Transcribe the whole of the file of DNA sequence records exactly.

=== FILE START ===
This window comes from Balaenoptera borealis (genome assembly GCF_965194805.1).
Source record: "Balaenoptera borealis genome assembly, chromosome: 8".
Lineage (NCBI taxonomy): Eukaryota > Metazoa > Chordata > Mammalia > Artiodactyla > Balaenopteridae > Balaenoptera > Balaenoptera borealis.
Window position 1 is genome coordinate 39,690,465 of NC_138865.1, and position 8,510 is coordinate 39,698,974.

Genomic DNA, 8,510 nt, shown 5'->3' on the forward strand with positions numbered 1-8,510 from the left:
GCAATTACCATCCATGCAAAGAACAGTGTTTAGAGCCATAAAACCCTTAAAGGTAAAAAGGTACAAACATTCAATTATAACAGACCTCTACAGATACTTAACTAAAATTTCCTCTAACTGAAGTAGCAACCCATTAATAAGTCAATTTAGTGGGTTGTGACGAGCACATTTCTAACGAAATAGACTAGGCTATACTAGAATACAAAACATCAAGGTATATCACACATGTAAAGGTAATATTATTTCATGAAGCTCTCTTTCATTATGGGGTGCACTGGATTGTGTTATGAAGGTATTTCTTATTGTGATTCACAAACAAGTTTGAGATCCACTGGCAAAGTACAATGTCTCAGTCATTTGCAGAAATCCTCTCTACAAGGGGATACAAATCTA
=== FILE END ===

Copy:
This window comes from Balaenoptera borealis (genome assembly GCF_965194805.1).
Source record: "Balaenoptera borealis genome assembly, chromosome: 8".
Lineage (NCBI taxonomy): Eukaryota > Metazoa > Chordata > Mammalia > Artiodactyla > Balaenopteridae > Balaenoptera > Balaenoptera borealis.
Window position 1 is genome coordinate 39,690,465 of NC_138865.1, and position 8,510 is coordinate 39,698,974.

Genomic DNA, 8,510 nt, shown 5'->3' on the forward strand with positions numbered 1-8,510 from the left:
GCAATTACCATCCATGCAAAGAACAGTGTTTAGAGCCATAAAACCCTTAAAGGTAAAAAGGTACAAACATTCAATTATAACAGACCTCTACAGATACTTAACTAAAATTTCCTCTAACTGAAGTAGCAACCCATTAATAAGTCAATTTAGTGGGTTGTGACGAGCACATTTCTAACGAAATAGACTAGGCTATACTAGAATACAAAACATCAAGGTATATCACACATGTAAAGGTAATATTATTTCATGAAGCTCTCTTTCATTATGGGGTGCACTGGATTGTGTTATGAAGGTATTTCTTATTGTGATTCACAAACAAGTTTGAGATCCACTGGCAAAGTACAATGTCTCAGTCATTTGCAGAAATCCTCTCTACAAGGGGATACAAATCTA